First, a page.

Dr. Carome feels, though, that the FDA’s proposed measures “fail to adequately address the underlying flaws in the 510(k) premarket clearance process.”
The central issue remains that new Class 2 medical devices found to be “substantially equivalent” to recalled but previously cleared devices are still obliged – by law – to be cleared by the FDA, despite whatever flaws the devices contain.
“The slightly improved transparency provided by FDA’s revised database for 510(k)-cleared devices does not close this dangerous loophole in the existing law that threatens patient safety,” Carome concludes.
But what are the Class 2 devices that have caused patient safety concerns?
Carome points to the DePuy metal-on-metal Articular Surface Replacement (ASR) hip implant – an “example of a medical device heavily promoted as being innovative and better than earlier types of devices.”
In November 2013, DePuy – an orthopedics company owned by Johnson & Johnson – announced a $2.5 billion settlement to resolve more than 8,000 of 12,000 public liability claims filed in US courts after their metal-on-metal hip was recalled in 2010. The ASR was found to shed metallic debris as it wears, causing pain and injury to the patient.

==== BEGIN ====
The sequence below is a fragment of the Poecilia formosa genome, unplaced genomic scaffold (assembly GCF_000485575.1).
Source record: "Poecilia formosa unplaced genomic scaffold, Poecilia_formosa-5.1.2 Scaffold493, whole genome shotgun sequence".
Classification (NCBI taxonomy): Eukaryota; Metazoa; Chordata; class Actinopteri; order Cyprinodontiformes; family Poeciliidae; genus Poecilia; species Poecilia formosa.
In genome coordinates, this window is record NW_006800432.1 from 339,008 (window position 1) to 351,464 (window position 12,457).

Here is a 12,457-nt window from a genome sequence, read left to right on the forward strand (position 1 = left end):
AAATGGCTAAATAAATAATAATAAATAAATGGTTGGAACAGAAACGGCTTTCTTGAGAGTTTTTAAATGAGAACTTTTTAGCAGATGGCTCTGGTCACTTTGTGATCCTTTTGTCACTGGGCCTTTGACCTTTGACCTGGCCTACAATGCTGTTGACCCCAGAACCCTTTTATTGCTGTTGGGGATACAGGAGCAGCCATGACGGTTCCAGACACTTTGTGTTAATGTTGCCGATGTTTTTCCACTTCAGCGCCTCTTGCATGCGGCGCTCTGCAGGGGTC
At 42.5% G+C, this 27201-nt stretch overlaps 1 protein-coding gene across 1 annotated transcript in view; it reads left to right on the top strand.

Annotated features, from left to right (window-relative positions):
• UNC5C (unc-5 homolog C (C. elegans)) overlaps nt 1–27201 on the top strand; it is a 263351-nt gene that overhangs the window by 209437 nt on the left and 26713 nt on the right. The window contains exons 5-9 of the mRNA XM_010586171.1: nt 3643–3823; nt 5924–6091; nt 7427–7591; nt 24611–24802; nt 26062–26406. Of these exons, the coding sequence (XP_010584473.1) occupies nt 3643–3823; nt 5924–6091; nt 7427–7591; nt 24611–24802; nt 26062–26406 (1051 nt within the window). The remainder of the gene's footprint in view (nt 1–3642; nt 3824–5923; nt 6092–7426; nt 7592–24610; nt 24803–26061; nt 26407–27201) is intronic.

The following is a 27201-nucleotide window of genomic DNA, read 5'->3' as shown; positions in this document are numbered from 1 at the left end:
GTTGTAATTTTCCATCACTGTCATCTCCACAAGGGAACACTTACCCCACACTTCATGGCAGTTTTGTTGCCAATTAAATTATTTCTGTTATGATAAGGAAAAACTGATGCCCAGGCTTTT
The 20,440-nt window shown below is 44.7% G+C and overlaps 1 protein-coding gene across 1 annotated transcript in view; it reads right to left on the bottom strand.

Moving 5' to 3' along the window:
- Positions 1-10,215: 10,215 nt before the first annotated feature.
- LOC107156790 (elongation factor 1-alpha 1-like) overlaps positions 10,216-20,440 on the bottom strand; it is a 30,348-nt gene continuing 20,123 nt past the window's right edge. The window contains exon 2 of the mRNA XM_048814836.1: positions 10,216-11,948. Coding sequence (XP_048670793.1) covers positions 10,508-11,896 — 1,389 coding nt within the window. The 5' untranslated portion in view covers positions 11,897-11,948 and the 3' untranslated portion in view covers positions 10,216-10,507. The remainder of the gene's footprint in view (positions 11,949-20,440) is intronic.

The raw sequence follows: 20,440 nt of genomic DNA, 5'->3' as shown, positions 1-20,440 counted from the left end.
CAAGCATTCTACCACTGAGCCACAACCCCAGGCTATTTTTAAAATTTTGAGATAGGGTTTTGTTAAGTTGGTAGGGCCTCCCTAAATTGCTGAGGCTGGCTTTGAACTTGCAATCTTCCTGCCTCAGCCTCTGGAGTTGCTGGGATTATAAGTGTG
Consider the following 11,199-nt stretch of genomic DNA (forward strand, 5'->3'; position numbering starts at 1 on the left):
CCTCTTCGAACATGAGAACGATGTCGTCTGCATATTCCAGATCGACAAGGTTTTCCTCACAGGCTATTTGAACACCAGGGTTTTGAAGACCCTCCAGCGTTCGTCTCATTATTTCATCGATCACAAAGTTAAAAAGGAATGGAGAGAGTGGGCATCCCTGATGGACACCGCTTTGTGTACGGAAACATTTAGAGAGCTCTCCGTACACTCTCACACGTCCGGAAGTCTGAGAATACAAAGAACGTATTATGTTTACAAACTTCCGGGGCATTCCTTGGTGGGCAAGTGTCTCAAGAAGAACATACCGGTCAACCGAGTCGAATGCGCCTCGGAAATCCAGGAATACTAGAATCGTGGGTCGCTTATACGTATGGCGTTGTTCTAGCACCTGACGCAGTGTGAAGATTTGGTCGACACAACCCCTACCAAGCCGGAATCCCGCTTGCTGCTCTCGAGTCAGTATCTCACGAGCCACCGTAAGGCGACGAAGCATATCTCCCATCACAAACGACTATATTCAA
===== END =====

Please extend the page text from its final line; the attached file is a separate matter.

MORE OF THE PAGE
The Myxo ring
In 2008, a surgeon named Dr. Patrick McCarthy at Chicago’s prestigious academic medical center, Northwestern Memorial Hospital, was found to be installing a device he had invented – the McCarthy Annuloplasty Ring – into the hearts of cardiology patients without the informed consent of the patients.
Share on Pinterest”If you are planning to receive a medical device in a US hospital, there is no way to confirm whether the device is FDA approved, investigational or registered,” says Dr. Rajamannan.
Concerned patients were even more alarmed when they discovered that the ring had also not been submitted to the FDA for review.
“There are no guideposts for us. You don’t learn about this stuff in med school,” McCarthy was quoted by the Chicago Tribune as saying, when questioned on why he had bypassed FDA approval.